I use this to find older books, learn about bits of history, get a deep dive of material that really interests me, locate PDF files, find apps, plugins, learn about authors, find relevant videos, and gather information on productivity methods.

For example, let’s say you wanted to learn more about the “SCARF Method,” which is very interesting. Or you want to delve into the concept of “Kaizen,” used by Toyota. Google does a good job of giving highlights, but when you want to get past those summary pages, DevonAgent will load you up with quality information.

The same would be true if you wanted to dig into a certain field of Machine Learning, a particular area of Psychology, or a management style you want to develop.

What makes DevonAgent unique is that you can use query keywords like AND, OR, NOT and NEAR to make found articles even more relevant. For example, “Scarf” needs to be within 2 words of “Method” (NEAR) for the article to be relevant. This is extremely helpful when using common words that need to be together, not just in the article. This can also be used for related words such as “machine learning” OR “ml” AND “artificial intelligence” OR “ai,” etc. This is done as a single query so you can cover multiple topics at once.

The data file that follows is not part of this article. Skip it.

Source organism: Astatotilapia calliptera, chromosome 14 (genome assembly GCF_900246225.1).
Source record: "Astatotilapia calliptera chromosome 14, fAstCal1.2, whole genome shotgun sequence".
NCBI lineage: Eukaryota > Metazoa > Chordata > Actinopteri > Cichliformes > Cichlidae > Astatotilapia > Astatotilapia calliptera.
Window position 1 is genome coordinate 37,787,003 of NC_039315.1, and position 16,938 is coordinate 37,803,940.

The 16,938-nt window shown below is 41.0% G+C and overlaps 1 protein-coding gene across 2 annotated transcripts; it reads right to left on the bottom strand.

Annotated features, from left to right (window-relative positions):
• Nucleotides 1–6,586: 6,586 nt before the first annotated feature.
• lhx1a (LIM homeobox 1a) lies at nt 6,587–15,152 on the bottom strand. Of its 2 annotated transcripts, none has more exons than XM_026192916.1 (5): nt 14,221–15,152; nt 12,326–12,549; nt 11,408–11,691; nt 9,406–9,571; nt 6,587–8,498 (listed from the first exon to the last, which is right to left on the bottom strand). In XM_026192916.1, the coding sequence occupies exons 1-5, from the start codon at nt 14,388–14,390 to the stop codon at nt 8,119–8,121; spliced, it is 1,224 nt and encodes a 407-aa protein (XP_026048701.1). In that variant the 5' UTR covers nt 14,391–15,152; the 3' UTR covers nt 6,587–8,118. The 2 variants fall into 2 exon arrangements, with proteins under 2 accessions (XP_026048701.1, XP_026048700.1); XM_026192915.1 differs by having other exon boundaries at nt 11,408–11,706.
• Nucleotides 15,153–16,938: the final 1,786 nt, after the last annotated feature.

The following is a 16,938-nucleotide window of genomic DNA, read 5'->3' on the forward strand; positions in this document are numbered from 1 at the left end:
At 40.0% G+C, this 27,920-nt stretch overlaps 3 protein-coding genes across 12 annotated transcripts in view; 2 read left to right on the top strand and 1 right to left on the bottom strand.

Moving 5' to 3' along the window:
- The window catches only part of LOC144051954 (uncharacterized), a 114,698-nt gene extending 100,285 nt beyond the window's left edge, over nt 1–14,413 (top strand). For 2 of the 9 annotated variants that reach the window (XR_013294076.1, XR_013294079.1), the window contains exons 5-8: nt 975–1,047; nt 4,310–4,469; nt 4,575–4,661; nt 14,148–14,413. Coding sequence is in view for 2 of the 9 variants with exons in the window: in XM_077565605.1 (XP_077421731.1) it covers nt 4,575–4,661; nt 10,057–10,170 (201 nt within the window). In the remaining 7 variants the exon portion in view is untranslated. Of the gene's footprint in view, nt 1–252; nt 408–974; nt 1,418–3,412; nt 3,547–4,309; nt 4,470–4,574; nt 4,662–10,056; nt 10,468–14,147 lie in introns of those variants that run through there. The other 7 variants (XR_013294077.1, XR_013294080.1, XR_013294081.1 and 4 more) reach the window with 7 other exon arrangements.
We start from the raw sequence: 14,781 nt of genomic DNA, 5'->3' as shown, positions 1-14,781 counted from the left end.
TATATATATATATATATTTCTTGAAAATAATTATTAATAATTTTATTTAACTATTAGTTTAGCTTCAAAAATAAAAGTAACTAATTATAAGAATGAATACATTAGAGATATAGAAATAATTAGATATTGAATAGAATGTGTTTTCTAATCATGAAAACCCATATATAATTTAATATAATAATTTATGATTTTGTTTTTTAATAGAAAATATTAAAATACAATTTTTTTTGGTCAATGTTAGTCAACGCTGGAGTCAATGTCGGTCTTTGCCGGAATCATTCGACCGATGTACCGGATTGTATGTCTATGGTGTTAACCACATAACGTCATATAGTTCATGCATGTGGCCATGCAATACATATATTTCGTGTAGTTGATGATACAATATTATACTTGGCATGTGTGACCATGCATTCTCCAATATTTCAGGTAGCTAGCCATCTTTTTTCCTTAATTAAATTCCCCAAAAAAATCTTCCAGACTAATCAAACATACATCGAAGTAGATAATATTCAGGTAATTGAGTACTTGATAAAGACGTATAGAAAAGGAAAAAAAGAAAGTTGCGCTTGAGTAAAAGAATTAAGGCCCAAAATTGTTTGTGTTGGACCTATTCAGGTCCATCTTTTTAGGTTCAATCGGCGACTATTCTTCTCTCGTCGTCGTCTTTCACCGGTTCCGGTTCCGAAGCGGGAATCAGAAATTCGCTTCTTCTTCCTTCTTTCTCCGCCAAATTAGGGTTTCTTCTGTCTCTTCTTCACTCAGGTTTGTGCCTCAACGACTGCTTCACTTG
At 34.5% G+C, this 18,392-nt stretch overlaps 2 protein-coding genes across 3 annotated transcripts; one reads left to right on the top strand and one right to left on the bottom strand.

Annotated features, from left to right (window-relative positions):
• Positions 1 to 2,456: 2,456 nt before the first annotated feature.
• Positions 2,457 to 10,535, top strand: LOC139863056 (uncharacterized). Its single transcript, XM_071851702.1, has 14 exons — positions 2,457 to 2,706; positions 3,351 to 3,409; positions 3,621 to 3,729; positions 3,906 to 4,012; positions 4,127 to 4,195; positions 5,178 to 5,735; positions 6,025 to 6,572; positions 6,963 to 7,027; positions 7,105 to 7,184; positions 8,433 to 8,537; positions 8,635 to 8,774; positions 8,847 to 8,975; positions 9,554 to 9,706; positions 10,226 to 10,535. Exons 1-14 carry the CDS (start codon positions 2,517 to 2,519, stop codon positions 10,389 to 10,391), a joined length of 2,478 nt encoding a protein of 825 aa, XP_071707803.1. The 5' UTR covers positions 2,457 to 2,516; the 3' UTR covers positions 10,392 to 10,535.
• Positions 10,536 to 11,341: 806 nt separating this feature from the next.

As an example, I wanted to find some Halloween synth wave audios from Confused Bi-Product of a Misinformed Culture. DevonAgent sifted through 281 files, and parsed 52MB worth of web page data. In the end, I got 31 results, which contained exactly the files and information I was looking for.

For another search, I simply put in “Jacques Pepin.” Even though it was hundreds of results, it wasn’t the same thing over and over again. Had I added something like “turkey” or “stuffing” or “kitchen essentials,” I would have gotten a shorter, more concise list.